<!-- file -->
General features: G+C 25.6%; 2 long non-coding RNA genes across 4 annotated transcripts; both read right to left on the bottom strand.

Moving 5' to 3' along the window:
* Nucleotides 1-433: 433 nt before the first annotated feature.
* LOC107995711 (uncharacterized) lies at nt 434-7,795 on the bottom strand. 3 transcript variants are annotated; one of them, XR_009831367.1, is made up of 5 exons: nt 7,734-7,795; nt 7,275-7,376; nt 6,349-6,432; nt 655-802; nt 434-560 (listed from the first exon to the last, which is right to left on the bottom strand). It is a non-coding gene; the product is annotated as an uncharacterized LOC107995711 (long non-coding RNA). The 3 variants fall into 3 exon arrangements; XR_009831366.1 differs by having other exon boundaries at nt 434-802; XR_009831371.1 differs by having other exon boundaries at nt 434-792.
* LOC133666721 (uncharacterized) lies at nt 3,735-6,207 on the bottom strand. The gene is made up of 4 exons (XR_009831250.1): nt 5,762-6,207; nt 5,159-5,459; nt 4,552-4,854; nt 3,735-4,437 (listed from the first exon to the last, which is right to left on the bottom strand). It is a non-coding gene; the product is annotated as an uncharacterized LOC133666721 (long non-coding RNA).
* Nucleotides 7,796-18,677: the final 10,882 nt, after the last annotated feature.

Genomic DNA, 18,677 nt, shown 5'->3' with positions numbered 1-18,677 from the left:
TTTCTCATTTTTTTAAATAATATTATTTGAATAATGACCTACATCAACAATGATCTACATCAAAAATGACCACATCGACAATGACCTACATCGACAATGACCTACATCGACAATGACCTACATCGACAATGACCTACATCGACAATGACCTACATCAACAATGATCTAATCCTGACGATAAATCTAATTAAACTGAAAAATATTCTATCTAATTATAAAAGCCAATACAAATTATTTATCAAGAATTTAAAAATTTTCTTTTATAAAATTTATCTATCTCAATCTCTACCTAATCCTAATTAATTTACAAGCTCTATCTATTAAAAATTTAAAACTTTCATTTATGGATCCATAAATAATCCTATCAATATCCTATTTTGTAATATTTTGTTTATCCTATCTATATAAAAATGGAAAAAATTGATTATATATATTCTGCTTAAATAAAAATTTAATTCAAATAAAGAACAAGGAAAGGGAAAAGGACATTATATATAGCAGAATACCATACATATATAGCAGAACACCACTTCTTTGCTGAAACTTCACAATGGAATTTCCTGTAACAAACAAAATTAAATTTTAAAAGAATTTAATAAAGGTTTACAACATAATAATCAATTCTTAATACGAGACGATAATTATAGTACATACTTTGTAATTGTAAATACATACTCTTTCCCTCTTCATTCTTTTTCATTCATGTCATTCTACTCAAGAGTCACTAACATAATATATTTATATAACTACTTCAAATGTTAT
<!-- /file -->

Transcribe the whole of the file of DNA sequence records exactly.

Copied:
General features: G+C 25.6%; 2 long non-coding RNA genes across 4 annotated transcripts; both read right to left on the bottom strand.

Moving 5' to 3' along the window:
* Nucleotides 1-433: 433 nt before the first annotated feature.
* LOC107995711 (uncharacterized) lies at nt 434-7,795 on the bottom strand. 3 transcript variants are annotated; one of them, XR_009831367.1, is made up of 5 exons: nt 7,734-7,795; nt 7,275-7,376; nt 6,349-6,432; nt 655-802; nt 434-560 (listed from the first exon to the last, which is right to left on the bottom strand). It is a non-coding gene; the product is annotated as an uncharacterized LOC107995711 (long non-coding RNA). The 3 variants fall into 3 exon arrangements; XR_009831366.1 differs by having other exon boundaries at nt 434-802; XR_009831371.1 differs by having other exon boundaries at nt 434-792.
* LOC133666721 (uncharacterized) lies at nt 3,735-6,207 on the bottom strand. The gene is made up of 4 exons (XR_009831250.1): nt 5,762-6,207; nt 5,159-5,459; nt 4,552-4,854; nt 3,735-4,437 (listed from the first exon to the last, which is right to left on the bottom strand). It is a non-coding gene; the product is annotated as an uncharacterized LOC133666721 (long non-coding RNA).
* Nucleotides 7,796-18,677: the final 10,882 nt, after the last annotated feature.

Genomic DNA, 18,677 nt, shown 5'->3' with positions numbered 1-18,677 from the left:
TTTCTCATTTTTTTAAATAATATTATTTGAATAATGACCTACATCAACAATGATCTACATCAAAAATGACCACATCGACAATGACCTACATCGACAATGACCTACATCGACAATGACCTACATCGACAATGACCTACATCGACAATGACCTACATCAACAATGATCTAATCCTGACGATAAATCTAATTAAACTGAAAAATATTCTATCTAATTATAAAAGCCAATACAAATTATTTATCAAGAATTTAAAAATTTTCTTTTATAAAATTTATCTATCTCAATCTCTACCTAATCCTAATTAATTTACAAGCTCTATCTATTAAAAATTTAAAACTTTCATTTATGGATCCATAAATAATCCTATCAATATCCTATTTTGTAATATTTTGTTTATCCTATCTATATAAAAATGGAAAAAATTGATTATATATATTCTGCTTAAATAAAAATTTAATTCAAATAAAGAACAAGGAAAGGGAAAAGGACATTATATATAGCAGAATACCATACATATATAGCAGAACACCACTTCTTTGCTGAAACTTCACAATGGAATTTCCTGTAACAAACAAAATTAAATTTTAAAAGAATTTAATAAAGGTTTACAACATAATAATCAATTCTTAATACGAGACGATAATTATAGTACATACTTTGTAATTGTAAATACATACTCTTTCCCTCTTCATTCTTTTTCATTCATGTCATTCTACTCAAGAGTCACTAACATAATATATTTATATAACTACTTCAAATGTTAT